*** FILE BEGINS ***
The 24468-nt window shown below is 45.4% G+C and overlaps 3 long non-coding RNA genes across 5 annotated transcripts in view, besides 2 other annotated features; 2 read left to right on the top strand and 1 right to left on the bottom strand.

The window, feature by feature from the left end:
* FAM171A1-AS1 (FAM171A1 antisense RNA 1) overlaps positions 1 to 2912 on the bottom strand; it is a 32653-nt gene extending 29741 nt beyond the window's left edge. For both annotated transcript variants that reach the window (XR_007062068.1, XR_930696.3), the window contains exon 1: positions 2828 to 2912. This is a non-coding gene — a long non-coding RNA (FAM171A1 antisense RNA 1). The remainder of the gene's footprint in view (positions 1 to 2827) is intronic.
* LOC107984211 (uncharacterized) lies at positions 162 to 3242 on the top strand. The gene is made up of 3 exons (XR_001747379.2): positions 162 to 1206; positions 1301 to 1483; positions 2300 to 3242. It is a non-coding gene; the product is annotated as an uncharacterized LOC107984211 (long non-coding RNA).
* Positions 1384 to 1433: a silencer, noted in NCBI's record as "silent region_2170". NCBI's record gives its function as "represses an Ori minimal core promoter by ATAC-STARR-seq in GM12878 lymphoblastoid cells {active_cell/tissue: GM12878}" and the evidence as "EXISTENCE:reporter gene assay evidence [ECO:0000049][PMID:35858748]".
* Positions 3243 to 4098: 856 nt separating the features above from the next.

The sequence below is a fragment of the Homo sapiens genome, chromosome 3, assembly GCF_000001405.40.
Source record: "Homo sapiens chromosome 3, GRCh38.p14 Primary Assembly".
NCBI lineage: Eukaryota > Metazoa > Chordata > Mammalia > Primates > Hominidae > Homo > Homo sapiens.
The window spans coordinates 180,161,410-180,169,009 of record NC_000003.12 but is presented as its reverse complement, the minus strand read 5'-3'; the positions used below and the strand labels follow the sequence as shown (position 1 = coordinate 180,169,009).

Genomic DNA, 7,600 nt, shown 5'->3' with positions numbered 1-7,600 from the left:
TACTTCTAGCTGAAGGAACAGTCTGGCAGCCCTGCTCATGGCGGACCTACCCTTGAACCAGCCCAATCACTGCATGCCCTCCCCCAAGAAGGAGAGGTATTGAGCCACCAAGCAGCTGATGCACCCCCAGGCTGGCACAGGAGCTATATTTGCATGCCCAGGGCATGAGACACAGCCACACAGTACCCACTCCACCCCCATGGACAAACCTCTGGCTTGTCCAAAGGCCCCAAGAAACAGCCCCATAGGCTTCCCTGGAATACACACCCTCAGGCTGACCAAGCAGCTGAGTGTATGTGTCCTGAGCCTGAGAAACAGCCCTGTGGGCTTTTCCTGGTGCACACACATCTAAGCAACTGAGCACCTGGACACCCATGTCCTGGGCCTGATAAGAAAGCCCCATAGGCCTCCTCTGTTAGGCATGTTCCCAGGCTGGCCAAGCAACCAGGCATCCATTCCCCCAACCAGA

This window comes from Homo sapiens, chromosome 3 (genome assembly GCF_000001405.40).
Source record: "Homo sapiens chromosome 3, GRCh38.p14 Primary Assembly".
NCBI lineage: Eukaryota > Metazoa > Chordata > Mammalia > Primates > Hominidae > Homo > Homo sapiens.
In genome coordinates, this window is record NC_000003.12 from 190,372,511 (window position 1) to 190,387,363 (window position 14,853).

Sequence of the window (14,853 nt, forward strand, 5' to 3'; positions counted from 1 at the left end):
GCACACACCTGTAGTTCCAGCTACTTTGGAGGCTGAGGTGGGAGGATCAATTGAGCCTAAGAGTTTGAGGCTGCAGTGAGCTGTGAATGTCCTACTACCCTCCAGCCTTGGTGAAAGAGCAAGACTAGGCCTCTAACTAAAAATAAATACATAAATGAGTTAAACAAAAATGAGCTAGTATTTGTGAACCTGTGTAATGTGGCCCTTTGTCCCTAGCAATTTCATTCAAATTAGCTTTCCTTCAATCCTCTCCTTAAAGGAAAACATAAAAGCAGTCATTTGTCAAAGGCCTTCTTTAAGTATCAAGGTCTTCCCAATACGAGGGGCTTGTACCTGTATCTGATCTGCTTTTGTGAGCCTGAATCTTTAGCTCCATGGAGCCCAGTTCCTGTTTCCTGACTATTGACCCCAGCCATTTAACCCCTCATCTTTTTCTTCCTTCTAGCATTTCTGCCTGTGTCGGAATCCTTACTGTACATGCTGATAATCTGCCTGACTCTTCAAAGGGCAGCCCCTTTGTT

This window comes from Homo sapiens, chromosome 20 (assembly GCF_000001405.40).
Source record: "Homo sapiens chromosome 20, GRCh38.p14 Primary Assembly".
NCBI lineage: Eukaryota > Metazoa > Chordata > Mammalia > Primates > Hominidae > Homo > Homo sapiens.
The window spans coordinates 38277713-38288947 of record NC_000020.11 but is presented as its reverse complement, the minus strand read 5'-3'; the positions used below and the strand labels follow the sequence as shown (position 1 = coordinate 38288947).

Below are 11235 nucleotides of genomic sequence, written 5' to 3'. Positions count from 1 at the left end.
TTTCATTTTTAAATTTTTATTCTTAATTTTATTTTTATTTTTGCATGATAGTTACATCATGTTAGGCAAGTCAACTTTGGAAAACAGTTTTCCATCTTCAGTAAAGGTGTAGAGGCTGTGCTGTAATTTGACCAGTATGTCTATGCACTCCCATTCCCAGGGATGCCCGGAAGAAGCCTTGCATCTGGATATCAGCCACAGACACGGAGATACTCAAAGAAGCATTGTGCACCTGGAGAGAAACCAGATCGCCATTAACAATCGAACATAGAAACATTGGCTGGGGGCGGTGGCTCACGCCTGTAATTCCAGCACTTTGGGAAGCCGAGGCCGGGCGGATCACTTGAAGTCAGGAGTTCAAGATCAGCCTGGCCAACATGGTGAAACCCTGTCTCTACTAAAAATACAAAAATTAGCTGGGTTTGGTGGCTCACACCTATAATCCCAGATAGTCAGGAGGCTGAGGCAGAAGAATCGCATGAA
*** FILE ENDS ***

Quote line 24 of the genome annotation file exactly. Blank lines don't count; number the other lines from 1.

TTTCATTTTTAAATTTTTATTCTTAATTTTATTTTTATTTTTGCATGATAGTTACATCATGTTAGGCAAGTCAACTTTGGAAAACAGTTTTCCATCTTCAGTAAAGGTGTAGAGGCTGTGCTGTAATTTGACCAGTATGTCTATGCACTCCCATTCCCAGGGATGCCCGGAAGAAGCCTTGCATCTGGATATCAGCCACAGACACGGAGATACTCAAAGAAGCATTGTGCACCTGGAGAGAAACCAGATCGCCATTAACAATCGAACATAGAAACATTGGCTGGGGGCGGTGGCTCACGCCTGTAATTCCAGCACTTTGGGAAGCCGAGGCCGGGCGGATCACTTGAAGTCAGGAGTTCAAGATCAGCCTGGCCAACATGGTGAAACCCTGTCTCTACTAAAAATACAAAAATTAGCTGGGTTTGGTGGCTCACACCTATAATCCCAGATAGTCAGGAGGCTGAGGCAGAAGAATCGCATGAA